Fried food - Foods that require deep frying — french fries, doughnuts and fried chicken — can contain trans fat from the oil used in the cooking process.

Refrigerator dough - Products such as canned biscuits and cinnamon rolls often contain trans fat, as do frozen pizza crusts.

Creamer and margarine - Nondairy coffee creamer and stick margarines also may contain partially hydrogenated vegetable oils.


What is Financial Fair Play?
Introduced in 2011 by Uefa, European football’s governing body, it demands that clubs live within their means. Chiefly, spend within their income and not make substantial losses.

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The second phase of its implementation limits losses to €30 million (Dh136m) over three seasons. Extra expenditure is permitted for investment in sustainable areas (youth academies, stadium development, etc). Money provided by owners is not viewed as income. Revenue from “related parties” to those owners is assessed by Uefa's “financial control body” to be sure it is a fair value, or in line with market prices.

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There are a number of punishments, including fines, a loss of prize money or having to reduce squad size for European competition – as happened to PSG in 2014. There is even the threat of a competition ban, which could in theory lead to PSG’s suspension from the Uefa Champions League.

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UAE Warriors fight card

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Mercer, the investment consulting arm of US services company Marsh & McLennan, expects its wealth division to at least double its assets under management (AUM) in the Middle East as wealth in the region continues to grow despite economic headwinds, a company official said.

Mercer Wealth, which globally has $160 billion in AUM, plans to boost its AUM in the region to $2-$3bn in the next 2-3 years from the present $1bn, said Yasir AbuShaban, a Dubai-based principal with Mercer Wealth.

Within the next two to three years, we are looking at reaching $2 to $3 billion as a conservative estimate and we do see an opportunity to do so,” said Mr AbuShaban.

Mercer does not directly make investments, but allocates clients’ money they have discretion to, to professional asset managers. They also provide advice to clients.

“We have buying power. We can negotiate on their (client’s) behalf with asset managers to provide them lower fees than they otherwise would have to get on their own,” he added.

Mercer Wealth’s clients include sovereign wealth funds, family offices, and insurance companies among others.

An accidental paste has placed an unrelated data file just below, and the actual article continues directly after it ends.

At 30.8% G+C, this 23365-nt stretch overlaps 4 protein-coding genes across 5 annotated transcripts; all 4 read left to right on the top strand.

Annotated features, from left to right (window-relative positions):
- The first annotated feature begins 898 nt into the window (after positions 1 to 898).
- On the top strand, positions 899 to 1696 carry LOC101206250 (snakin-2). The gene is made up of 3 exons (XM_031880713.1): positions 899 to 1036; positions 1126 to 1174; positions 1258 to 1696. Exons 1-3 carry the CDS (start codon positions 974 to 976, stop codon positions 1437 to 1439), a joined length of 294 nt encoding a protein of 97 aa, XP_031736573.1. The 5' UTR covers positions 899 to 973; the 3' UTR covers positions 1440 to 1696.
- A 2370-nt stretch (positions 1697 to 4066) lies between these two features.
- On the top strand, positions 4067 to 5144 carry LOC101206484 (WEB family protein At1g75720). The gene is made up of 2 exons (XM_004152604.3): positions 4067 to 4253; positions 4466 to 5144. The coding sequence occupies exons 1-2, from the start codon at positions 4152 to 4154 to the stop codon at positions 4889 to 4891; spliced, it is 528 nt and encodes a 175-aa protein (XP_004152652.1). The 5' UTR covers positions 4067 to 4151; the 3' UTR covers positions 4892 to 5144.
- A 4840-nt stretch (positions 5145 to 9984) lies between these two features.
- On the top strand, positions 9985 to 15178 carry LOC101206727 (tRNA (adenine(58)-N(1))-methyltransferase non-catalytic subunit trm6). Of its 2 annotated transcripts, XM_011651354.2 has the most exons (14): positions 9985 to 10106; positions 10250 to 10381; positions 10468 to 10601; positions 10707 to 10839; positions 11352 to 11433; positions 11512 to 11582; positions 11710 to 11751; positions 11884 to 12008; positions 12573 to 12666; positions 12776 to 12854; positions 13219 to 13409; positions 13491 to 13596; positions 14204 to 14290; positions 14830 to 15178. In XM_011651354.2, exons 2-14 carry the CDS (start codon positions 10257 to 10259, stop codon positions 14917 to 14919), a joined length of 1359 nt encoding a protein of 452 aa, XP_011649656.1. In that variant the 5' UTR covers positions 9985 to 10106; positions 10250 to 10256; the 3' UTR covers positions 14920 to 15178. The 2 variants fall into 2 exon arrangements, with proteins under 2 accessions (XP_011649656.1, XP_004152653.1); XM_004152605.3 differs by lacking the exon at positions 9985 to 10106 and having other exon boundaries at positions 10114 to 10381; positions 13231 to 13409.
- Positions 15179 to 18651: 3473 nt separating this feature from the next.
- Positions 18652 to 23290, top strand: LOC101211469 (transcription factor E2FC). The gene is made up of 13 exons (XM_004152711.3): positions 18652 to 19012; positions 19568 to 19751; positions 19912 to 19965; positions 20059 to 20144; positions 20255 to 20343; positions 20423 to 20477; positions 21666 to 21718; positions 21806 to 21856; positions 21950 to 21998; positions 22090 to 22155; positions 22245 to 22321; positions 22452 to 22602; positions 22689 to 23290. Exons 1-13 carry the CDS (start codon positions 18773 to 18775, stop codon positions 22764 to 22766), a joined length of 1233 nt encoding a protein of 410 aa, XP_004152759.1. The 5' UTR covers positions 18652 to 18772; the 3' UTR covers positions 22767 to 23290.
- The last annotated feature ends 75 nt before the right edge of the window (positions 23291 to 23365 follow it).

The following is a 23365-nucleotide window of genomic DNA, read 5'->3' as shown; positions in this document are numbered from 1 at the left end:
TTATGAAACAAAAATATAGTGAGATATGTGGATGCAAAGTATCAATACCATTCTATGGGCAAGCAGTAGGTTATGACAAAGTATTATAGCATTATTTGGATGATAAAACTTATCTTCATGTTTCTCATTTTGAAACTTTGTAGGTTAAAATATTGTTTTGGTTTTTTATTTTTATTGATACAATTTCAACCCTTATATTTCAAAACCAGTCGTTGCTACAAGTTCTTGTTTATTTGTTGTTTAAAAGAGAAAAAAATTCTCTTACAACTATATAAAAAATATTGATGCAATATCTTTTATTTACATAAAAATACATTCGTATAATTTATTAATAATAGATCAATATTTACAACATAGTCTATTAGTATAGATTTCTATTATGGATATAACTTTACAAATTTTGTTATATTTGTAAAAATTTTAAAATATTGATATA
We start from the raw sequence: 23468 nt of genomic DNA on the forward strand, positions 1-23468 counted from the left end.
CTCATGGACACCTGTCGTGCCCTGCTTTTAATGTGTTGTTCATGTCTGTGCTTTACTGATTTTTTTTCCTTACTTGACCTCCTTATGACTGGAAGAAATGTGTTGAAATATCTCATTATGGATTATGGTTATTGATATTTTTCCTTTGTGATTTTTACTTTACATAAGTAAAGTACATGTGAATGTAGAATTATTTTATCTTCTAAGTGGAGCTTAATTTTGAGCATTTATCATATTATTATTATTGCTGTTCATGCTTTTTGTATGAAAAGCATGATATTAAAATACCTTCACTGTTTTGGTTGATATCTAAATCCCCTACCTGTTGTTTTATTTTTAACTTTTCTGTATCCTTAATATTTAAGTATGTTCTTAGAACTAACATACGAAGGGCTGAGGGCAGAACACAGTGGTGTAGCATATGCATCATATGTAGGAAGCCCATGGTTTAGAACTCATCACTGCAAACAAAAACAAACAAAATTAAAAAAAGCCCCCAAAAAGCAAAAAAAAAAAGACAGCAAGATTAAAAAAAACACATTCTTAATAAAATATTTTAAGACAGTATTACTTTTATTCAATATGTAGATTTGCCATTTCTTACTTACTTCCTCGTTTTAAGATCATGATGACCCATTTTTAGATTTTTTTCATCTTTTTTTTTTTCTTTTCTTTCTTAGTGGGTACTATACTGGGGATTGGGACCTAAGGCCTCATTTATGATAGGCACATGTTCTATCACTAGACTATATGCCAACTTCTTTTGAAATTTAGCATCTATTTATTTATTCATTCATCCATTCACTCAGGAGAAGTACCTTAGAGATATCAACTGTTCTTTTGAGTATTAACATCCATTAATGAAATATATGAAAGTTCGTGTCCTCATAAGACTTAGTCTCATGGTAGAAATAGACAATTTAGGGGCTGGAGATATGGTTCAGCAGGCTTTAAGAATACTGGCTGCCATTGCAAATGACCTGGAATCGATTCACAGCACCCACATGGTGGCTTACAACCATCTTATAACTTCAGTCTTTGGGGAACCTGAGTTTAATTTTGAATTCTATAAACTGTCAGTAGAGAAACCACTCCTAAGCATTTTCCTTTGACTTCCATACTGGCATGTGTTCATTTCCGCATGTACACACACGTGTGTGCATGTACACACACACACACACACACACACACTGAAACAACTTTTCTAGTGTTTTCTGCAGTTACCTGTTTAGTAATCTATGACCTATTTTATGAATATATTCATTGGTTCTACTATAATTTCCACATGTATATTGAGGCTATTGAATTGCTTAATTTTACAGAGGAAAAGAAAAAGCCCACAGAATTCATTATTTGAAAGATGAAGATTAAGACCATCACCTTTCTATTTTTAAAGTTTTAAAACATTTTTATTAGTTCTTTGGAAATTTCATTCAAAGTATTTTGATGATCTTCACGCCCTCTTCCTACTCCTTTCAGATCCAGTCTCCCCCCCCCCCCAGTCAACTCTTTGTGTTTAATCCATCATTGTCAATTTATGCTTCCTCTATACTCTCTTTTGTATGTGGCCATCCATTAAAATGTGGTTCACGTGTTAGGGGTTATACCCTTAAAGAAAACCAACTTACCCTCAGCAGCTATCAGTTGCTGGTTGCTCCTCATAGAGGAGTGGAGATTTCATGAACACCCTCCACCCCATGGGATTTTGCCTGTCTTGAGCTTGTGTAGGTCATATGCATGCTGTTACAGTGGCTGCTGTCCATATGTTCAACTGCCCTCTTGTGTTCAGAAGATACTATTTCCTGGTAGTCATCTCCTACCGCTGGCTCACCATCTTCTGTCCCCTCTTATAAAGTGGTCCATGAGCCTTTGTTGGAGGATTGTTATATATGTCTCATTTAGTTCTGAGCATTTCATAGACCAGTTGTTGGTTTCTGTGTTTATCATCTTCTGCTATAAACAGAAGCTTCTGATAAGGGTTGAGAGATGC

From its office in Dubai, Mercer also looks after Africa, India and Turkey, where they also see opportunity for growth.

Wealth creation in Middle East and Africa (MEA) grew 8.5 per cent to $8.1 trillion last year from $7.5tn in 2015, higher than last year’s global average of 6 per cent and the second-highest growth in a region after Asia-Pacific which grew 9.9 per cent, according to consultancy Boston Consulting Group (BCG). In the region, where wealth grew just 1.9 per cent in 2015 compared with 2014, a pickup in oil prices has helped in wealth generation.

BCG is forecasting MEA wealth will rise to $12tn by 2021, growing at an annual average of 8 per cent.

Drivers of wealth generation in the region will be split evenly between new wealth creation and growth of performance of existing assets, according to BCG.

Another general trend in the region is clients’ looking for a comprehensive approach to investing, according to Mr AbuShaban.

“Institutional investors or some of the families are seeing a slowdown in the available capital they have to invest and in that sense they are looking at optimizing the way they manage their portfolios and making sure they are not investing haphazardly and different parts of their investment are working together,” said Mr AbuShaban.

Some clients also have a higher appetite for risk, given the low interest-rate environment that does not provide enough yield for some institutional investors. These clients are keen to invest in illiquid assets, such as private equity and infrastructure.

“What we have seen is a desire for higher returns in what has been a low-return environment specifically in various fixed income or bonds,” he said.

“In this environment, we have seen a de facto increase in the risk that clients are taking in things like illiquid investments, private equity investments, infrastructure and private debt, those kind of investments were higher illiquidity results in incrementally higher returns.”

The Abu Dhabi Investment Authority, one of the largest sovereign wealth funds, said in its 2016 report that has gradually increased its exposure in direct private equity and private credit transactions, mainly in Asian markets and especially in China and India. The authority’s private equity department focused on structured equities owing to “their defensive characteristics.”